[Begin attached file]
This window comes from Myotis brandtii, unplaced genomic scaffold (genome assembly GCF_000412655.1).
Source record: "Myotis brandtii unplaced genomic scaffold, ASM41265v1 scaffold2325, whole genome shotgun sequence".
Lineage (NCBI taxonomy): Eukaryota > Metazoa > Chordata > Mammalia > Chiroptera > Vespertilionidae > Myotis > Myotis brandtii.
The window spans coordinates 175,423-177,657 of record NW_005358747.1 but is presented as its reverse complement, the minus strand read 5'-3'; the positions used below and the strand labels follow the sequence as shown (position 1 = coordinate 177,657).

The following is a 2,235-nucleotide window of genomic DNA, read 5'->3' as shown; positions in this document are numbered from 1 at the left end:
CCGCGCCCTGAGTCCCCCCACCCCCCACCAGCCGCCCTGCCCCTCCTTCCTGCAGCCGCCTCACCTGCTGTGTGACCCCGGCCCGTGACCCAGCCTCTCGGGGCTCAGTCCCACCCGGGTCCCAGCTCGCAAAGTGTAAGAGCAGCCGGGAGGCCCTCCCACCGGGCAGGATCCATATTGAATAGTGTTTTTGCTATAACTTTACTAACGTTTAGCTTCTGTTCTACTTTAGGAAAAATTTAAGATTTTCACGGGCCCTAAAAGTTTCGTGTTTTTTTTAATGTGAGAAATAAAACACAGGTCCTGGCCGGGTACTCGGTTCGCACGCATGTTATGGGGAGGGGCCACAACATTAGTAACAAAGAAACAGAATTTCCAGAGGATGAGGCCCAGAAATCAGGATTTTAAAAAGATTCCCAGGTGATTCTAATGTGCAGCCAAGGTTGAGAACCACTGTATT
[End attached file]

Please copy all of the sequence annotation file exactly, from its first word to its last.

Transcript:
This window comes from Myotis brandtii, unplaced genomic scaffold (genome assembly GCF_000412655.1).
Source record: "Myotis brandtii unplaced genomic scaffold, ASM41265v1 scaffold2325, whole genome shotgun sequence".
Lineage (NCBI taxonomy): Eukaryota > Metazoa > Chordata > Mammalia > Chiroptera > Vespertilionidae > Myotis > Myotis brandtii.
The window spans coordinates 175,423-177,657 of record NW_005358747.1 but is presented as its reverse complement, the minus strand read 5'-3'; the positions used below and the strand labels follow the sequence as shown (position 1 = coordinate 177,657).

The following is a 2,235-nucleotide window of genomic DNA, read 5'->3' as shown; positions in this document are numbered from 1 at the left end:
CCGCGCCCTGAGTCCCCCCACCCCCCACCAGCCGCCCTGCCCCTCCTTCCTGCAGCCGCCTCACCTGCTGTGTGACCCCGGCCCGTGACCCAGCCTCTCGGGGCTCAGTCCCACCCGGGTCCCAGCTCGCAAAGTGTAAGAGCAGCCGGGAGGCCCTCCCACCGGGCAGGATCCATATTGAATAGTGTTTTTGCTATAACTTTACTAACGTTTAGCTTCTGTTCTACTTTAGGAAAAATTTAAGATTTTCACGGGCCCTAAAAGTTTCGTGTTTTTTTTAATGTGAGAAATAAAACACAGGTCCTGGCCGGGTACTCGGTTCGCACGCATGTTATGGGGAGGGGCCACAACATTAGTAACAAAGAAACAGAATTTCCAGAGGATGAGGCCCAGAAATCAGGATTTTAAAAAGATTCCCAGGTGATTCTAATGTGCAGCCAAGGTTGAGAACCACTGTATT